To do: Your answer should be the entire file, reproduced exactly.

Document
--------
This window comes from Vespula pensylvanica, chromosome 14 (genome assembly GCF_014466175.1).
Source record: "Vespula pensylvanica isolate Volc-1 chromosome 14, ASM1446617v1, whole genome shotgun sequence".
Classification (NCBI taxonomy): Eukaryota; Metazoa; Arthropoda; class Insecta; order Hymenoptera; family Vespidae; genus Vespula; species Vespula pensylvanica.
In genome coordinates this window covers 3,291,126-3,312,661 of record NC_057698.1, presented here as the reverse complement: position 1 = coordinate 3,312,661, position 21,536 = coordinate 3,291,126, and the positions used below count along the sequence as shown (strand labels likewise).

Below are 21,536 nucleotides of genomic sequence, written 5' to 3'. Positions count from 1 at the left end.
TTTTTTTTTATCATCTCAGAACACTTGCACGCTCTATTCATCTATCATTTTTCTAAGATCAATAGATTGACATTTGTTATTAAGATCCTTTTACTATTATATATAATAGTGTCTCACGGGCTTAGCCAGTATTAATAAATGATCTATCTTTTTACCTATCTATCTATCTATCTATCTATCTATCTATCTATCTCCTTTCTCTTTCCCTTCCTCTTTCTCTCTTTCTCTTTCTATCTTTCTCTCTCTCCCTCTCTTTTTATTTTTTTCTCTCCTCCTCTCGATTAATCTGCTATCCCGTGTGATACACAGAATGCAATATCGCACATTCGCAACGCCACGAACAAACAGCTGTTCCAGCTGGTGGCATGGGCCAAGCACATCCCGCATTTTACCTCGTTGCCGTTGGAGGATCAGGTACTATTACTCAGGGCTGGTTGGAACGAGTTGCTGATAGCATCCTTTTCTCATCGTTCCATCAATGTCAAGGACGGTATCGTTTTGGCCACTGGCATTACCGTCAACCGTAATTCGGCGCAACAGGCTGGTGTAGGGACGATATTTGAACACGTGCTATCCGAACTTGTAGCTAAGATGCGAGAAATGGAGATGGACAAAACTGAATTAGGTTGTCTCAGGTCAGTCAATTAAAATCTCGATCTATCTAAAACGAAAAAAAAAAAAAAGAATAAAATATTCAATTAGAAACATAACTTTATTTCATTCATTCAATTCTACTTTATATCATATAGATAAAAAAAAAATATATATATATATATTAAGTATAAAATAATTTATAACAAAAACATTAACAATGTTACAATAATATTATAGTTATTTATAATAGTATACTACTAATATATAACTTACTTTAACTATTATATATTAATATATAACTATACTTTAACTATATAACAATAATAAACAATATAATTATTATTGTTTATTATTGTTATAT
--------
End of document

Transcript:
This window comes from Vespula pensylvanica, chromosome 14 (genome assembly GCF_014466175.1).
Source record: "Vespula pensylvanica isolate Volc-1 chromosome 14, ASM1446617v1, whole genome shotgun sequence".
Classification (NCBI taxonomy): Eukaryota; Metazoa; Arthropoda; class Insecta; order Hymenoptera; family Vespidae; genus Vespula; species Vespula pensylvanica.
In genome coordinates this window covers 3,291,126-3,312,661 of record NC_057698.1, presented here as the reverse complement: position 1 = coordinate 3,312,661, position 21,536 = coordinate 3,291,126, and the positions used below count along the sequence as shown (strand labels likewise).

Below are 21,536 nucleotides of genomic sequence, written 5' to 3'. Positions count from 1 at the left end.
TTTTTTTTTATCATCTCAGAACACTTGCACGCTCTATTCATCTATCATTTTTCTAAGATCAATAGATTGACATTTGTTATTAAGATCCTTTTACTATTATATATAATAGTGTCTCACGGGCTTAGCCAGTATTAATAAATGATCTATCTTTTTACCTATCTATCTATCTATCTATCTATCTATCTATCTATCTCCTTTCTCTTTCCCTTCCTCTTTCTCTCTTTCTCTTTCTATCTTTCTCTCTCTCCCTCTCTTTTTATTTTTTTCTCTCCTCCTCTCGATTAATCTGCTATCCCGTGTGATACACAGAATGCAATATCGCACATTCGCAACGCCACGAACAAACAGCTGTTCCAGCTGGTGGCATGGGCCAAGCACATCCCGCATTTTACCTCGTTGCCGTTGGAGGATCAGGTACTATTACTCAGGGCTGGTTGGAACGAGTTGCTGATAGCATCCTTTTCTCATCGTTCCATCAATGTCAAGGACGGTATCGTTTTGGCCACTGGCATTACCGTCAACCGTAATTCGGCGCAACAGGCTGGTGTAGGGACGATATTTGAACACGTGCTATCCGAACTTGTAGCTAAGATGCGAGAAATGGAGATGGACAAAACTGAATTAGGTTGTCTCAGGTCAGTCAATTAAAATCTCGATCTATCTAAAACGAAAAAAAAAAAAAAGAATAAAATATTCAATTAGAAACATAACTTTATTTCATTCATTCAATTCTACTTTATATCATATAGATAAAAAAAAAATATATATATATATATTAAGTATAAAATAATTTATAACAAAAACATTAACAATGTTACAATAATATTATAGTTATTTATAATAGTATACTACTAATATATAACTTACTTTAACTATTATATATTAATATATAACTATACTTTAACTATATAACAATAATAAACAATATAATTATTATTGTTTATTATTGTTATAT